Another factor to decide who will continue making appearances in the real world is the viewership rate of the program they were on. In a program that showed a relatively lower audience rate, MBC “The Great Birth,” only one contestant, Baek Chung-kang, made the top list. Other vocal talent audition shows, including Voice Korea on Mnet, have not placed any of their contestants on the list.
This is partly because the contestants’ TV appearances were more limited than other singers, although this trend has disappeared recently. Each TV channel had not allowed former contestants of other networks’ audition programs to perform in their shows so they could focus on their own contestants.
John Park, who reached greater stardom than the winner, Huh Gak, in the first edition of “Super Star K” only landed in 72nd place with his song, “Falling.”
The winner of the third edition of “Super Star K,” Ulala Session, only has three songs, including “A Beautiful Night” on the top 400 list, while the semi-finalist Busker Busker has 17.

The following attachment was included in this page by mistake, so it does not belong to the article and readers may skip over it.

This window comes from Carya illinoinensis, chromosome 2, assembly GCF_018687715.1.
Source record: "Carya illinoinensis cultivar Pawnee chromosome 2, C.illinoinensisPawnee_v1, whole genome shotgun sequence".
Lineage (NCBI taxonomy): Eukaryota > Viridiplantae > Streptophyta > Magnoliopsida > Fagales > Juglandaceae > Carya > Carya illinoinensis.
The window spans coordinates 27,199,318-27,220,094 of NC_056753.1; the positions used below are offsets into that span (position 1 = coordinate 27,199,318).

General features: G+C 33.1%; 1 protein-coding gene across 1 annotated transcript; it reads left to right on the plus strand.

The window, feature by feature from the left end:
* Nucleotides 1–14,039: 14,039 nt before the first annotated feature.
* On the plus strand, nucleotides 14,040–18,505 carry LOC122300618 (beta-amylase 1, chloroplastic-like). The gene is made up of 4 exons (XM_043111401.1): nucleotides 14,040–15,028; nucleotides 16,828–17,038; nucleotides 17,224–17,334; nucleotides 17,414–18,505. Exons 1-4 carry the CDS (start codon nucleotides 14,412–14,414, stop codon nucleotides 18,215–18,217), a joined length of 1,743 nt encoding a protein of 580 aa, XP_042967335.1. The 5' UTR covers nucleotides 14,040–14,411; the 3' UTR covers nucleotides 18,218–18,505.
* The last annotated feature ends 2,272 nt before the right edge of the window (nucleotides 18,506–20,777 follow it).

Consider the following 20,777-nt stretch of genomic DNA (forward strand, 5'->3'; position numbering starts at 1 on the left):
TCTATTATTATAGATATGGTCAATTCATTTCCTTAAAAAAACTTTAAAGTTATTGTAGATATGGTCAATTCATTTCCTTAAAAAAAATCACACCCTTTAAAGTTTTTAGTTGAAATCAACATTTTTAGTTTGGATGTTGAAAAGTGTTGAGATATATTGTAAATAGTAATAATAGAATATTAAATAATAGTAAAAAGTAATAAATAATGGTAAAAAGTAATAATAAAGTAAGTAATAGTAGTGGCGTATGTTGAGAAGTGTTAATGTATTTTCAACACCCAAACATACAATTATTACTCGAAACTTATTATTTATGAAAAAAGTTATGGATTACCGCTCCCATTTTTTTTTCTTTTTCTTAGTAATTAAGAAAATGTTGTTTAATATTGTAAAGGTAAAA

As these stars have less experience and knowledge in the local entertainment industry, their success comes from whoever directs them in their pursuit of a music career.
“Huh Gak survived as he worked together with some well-known composers and Lee Hi was well-managed by a large-sized agency,” said music critic Lee Dae-hwa.
“Others show some great differences in performance after their debut as many of them are singer-songwriters.”
Despite the fact that auditions have found talented performers, many industry experts worry that such audition programs will struggle and might be cancelled. The viewership rate is decreasing because audiences are getting tired of watching the similar contest format.